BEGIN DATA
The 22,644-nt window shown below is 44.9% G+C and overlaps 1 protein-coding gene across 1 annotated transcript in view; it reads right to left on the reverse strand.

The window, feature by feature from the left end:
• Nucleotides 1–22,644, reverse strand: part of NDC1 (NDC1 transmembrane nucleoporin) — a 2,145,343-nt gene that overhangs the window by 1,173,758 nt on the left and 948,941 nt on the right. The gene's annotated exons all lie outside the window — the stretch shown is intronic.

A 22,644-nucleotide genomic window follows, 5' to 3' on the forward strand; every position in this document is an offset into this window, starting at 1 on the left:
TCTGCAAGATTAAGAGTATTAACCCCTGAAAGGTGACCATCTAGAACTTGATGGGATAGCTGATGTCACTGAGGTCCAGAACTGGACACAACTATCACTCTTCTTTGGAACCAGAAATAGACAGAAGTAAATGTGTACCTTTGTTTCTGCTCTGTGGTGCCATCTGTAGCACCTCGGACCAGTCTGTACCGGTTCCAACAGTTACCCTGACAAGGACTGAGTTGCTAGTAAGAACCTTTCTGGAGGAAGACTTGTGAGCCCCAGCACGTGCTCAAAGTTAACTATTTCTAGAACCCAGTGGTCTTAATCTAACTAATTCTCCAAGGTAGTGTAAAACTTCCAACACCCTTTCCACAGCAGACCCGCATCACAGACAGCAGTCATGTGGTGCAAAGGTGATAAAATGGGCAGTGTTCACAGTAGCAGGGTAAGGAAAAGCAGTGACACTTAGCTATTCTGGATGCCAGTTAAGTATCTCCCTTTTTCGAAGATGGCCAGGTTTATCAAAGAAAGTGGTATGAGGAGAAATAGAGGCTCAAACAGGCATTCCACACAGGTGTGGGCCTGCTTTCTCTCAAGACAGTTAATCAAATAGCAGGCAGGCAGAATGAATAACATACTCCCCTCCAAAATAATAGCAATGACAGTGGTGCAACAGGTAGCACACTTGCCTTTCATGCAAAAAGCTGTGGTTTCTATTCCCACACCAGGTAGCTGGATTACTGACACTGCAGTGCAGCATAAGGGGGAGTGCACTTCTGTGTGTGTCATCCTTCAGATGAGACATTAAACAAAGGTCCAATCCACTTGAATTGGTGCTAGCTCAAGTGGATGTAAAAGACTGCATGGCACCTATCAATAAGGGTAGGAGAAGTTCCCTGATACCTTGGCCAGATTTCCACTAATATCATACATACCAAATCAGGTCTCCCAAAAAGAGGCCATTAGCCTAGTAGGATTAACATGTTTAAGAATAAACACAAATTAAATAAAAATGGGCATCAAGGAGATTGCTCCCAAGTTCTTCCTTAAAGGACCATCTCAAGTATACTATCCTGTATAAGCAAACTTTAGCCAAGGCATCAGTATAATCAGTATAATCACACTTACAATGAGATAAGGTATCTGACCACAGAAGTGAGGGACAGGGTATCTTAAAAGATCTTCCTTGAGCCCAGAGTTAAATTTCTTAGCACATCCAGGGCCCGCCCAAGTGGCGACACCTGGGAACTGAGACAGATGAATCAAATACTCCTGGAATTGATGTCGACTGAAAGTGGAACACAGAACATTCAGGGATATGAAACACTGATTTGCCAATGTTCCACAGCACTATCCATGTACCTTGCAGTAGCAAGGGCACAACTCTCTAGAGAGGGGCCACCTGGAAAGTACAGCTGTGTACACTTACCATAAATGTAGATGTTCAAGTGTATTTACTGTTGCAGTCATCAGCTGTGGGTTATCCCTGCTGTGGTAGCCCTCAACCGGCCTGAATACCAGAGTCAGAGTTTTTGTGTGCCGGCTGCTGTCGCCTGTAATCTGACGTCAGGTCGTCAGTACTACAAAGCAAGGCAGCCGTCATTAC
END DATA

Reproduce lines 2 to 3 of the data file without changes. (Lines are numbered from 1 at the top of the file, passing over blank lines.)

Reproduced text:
The window, feature by feature from the left end:
• Nucleotides 1–22,644, reverse strand: part of NDC1 (NDC1 transmembrane nucleoporin) — a 2,145,343-nt gene that overhangs the window by 1,173,758 nt on the left and 948,941 nt on the right. The gene's annotated exons all lie outside the window — the stretch shown is intronic.